Investment Grade Bonds Will Do Better Than High-Yield Ones

In an unusual reversal, corporate investment grade bonds are expected to fare better than corporate high-yield bonds.

Yan Barcelo 13 September, 2023 | 4:23AM
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Despite the rise in interest rates, corporate balance sheets have held up well so far. But things might not stay that way, especially if the economy slows down or falls into recession, as high rates create significant cost pressure.

“A prolonged period of high rates and low growth will weigh on corporate credit fundamentals,” writes Vishy Tirupattur, Global Head of Fixed Income Research at Morgan Stanley. Investment-grade borrowers will be in a better position to cope, while lower-quality borrowers will see debt affordability become increasingly difficult.”

At the time of writing, Morgan Stanley's analyst was anticipating the US Federal Reserve's last rate hike in July. And he was right, noting that the Fed's move, imitated by the Bank of Canada, would continue to burden companies with higher debt costs and complicate their ability to raise new capital or refinance existing debt.

U.S. Companies Face a ‘Financing Wall’

“Right now, Tirupattur writes, U.S. companies are facing a ‘financing wall’, with US$2.6 trillion of debt coming due between 2023 and 2025.” The ability of companies to overcome this wall will depend on the quality of their credit. “As a result, he continues, we expect corporate credit markets to decompress, meaning that spreads for lower-quality borrowers will be higher than those for higher-quality borrowers.”

“There is a high level of concern about the level of potential default in the high-yield bond sector,” agrees Lan Anh Tran, director, research analyst, at Morningstar. “With higher rates and tighter credit conditions, companies will no longer be able to issue debt at lower rates. The credit quality of these issuers is in question.”

Investors Don’t Seem Overly Concerned About a Recession

The current placidity of the bond markets might suggest otherwise, Tran admits. After peaking at 4.6% in October 2022, the credit spread between investment-grade and high-yield credit has narrowed to 3.8%. “Investors don't currently seem very concerned about a recession and default risks, she comments.” But with persistently high rates and the prospect of a recession, or at least a slowdown, “there's going to be more concern about higher-risk firms struggling to repay their debts”.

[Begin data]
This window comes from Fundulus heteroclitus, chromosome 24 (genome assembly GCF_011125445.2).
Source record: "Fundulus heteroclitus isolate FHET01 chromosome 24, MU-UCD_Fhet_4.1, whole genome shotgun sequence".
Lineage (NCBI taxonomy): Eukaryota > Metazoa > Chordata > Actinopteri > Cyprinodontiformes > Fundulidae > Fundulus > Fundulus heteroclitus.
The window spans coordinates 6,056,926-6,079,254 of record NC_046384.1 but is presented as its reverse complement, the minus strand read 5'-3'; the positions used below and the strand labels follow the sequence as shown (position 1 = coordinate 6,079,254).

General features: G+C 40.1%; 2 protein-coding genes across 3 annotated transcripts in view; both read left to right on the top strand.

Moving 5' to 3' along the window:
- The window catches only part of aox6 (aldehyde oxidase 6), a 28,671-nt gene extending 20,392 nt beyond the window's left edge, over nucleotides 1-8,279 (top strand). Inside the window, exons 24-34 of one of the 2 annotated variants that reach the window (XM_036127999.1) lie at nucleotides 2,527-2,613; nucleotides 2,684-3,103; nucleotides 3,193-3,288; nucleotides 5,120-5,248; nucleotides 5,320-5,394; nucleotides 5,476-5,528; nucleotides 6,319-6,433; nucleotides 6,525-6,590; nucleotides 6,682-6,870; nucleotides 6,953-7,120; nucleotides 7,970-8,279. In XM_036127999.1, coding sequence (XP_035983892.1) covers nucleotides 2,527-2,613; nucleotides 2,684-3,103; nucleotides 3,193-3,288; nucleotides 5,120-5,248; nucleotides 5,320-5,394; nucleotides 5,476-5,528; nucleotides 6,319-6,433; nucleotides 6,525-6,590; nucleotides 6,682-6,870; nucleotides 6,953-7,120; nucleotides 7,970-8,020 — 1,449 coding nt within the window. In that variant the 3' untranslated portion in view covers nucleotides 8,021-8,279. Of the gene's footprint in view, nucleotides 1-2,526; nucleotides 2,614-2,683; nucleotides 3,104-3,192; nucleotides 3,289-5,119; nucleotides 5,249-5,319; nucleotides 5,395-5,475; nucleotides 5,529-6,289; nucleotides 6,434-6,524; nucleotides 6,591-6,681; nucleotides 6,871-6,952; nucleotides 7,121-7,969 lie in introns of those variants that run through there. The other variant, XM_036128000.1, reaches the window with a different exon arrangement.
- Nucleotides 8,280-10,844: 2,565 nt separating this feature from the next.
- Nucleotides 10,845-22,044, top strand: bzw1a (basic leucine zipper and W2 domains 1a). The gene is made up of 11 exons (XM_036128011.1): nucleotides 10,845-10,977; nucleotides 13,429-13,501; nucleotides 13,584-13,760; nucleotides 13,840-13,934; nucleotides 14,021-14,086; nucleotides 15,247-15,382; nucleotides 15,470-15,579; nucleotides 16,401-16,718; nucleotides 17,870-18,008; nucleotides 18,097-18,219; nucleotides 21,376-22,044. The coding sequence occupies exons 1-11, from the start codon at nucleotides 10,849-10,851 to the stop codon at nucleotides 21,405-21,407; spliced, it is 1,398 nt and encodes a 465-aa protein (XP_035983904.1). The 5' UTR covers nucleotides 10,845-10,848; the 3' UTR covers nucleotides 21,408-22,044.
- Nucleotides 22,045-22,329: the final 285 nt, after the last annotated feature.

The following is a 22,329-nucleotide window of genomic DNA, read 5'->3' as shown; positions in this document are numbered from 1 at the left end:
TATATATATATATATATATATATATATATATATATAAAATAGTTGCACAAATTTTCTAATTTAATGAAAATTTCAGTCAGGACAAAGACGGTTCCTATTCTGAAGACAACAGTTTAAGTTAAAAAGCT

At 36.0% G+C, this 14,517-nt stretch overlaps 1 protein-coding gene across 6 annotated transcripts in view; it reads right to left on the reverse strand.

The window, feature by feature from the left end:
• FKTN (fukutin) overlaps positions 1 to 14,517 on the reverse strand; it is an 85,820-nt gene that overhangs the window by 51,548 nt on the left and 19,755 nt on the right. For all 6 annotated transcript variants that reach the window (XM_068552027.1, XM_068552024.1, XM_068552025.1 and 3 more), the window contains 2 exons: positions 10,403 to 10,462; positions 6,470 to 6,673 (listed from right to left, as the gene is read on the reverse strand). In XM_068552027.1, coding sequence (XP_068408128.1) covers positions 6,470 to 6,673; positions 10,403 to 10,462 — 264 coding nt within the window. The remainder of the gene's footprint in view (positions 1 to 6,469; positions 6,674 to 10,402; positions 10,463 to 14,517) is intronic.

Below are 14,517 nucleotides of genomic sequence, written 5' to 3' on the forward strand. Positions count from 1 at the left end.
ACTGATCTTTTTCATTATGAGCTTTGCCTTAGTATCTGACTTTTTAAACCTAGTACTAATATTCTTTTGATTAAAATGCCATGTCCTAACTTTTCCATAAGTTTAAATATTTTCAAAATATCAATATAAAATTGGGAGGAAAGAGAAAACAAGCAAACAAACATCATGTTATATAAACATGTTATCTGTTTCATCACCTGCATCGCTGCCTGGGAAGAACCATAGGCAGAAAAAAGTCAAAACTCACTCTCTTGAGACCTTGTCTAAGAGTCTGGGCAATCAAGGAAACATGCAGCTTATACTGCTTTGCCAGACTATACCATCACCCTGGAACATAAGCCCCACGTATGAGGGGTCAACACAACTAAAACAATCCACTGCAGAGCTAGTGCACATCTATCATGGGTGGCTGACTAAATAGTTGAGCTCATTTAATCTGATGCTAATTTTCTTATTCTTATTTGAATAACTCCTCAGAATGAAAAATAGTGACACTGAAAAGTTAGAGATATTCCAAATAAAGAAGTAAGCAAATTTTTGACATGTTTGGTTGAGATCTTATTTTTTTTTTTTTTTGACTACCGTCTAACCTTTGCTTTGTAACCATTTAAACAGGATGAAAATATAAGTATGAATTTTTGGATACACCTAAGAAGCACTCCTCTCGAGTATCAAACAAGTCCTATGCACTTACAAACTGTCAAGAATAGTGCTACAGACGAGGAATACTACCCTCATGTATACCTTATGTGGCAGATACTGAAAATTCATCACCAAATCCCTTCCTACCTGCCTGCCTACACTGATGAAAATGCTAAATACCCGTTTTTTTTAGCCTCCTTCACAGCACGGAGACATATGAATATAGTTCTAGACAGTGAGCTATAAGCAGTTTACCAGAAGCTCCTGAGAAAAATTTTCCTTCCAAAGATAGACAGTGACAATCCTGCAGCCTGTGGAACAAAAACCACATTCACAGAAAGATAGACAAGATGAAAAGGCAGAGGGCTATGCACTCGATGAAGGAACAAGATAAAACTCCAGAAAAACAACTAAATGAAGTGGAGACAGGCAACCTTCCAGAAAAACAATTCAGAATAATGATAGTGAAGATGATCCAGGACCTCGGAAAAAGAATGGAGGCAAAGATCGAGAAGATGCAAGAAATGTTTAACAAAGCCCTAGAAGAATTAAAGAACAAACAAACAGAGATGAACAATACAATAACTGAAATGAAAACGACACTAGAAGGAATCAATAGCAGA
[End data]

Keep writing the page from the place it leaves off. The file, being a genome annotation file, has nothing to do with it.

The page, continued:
There was much talk recently of a soft landing, a situation that would have helped to allay fears of default. On the other hand, China's current woes, where some observers see the first signs of deflation to come, have helped put the brakes on what one strategist has called “the non-recession rally”.

By the fourth quarter of 2022, interest expenses for the median company were already rising faster than its EBITDA (earnings before interest, taxes, depreciation and amortization). Since then, they have only accelerated, notes Tirupattur. By the end of 2023, assuming sluggish earnings, the loan coverage ratio is more likely to fall below the historical average, dropping to 4.5 from the peak of 5.5 at the end of 2021. However, if earnings decline, “this ratio could fall close to “recessionary” lows and significantly increase the number of companies with distressed ratios,” predicts the analyst.

The picture is completely different for companies with investment-grade ratings.  Admittedly, they too will see their coverage ratios fall below their current very robust levels, but they should rise to the challenge by taking care to properly calibrate their balance sheets, judges Tirupattur.

How Much Can Investors Expect in Terms of Yield?

The end result is unexpected. For investment-grade credit, Morgan Stanley forecasts total returns of 7% to 8% over the coming period, while high-yield bonds will see returns of 4% to 5%.

Tran is not as specific about returns in the two categories, but “I agree with Morgan Stanley's general reading” “she says. She therefore recommends that investors move to the investment-grade side of the market.

She acknowledges that some high-yield stocks could do very well, so she doesn't want to write off the whole sector. However, she does offer the following advice: "If you want to invest in high yield, you should use an active manager who can do a better job of stock selection. I believe that an active, selective approach can yield better results at this time than a passive approach that relies on a global market index.”




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About Author

Yan Barcelo  is a veteran financial and economic journalist with more than 30 years of experience, Yan writes for many publications in Toronto and in Montreal, including CPA MagazineLes Affaires and Commerce.

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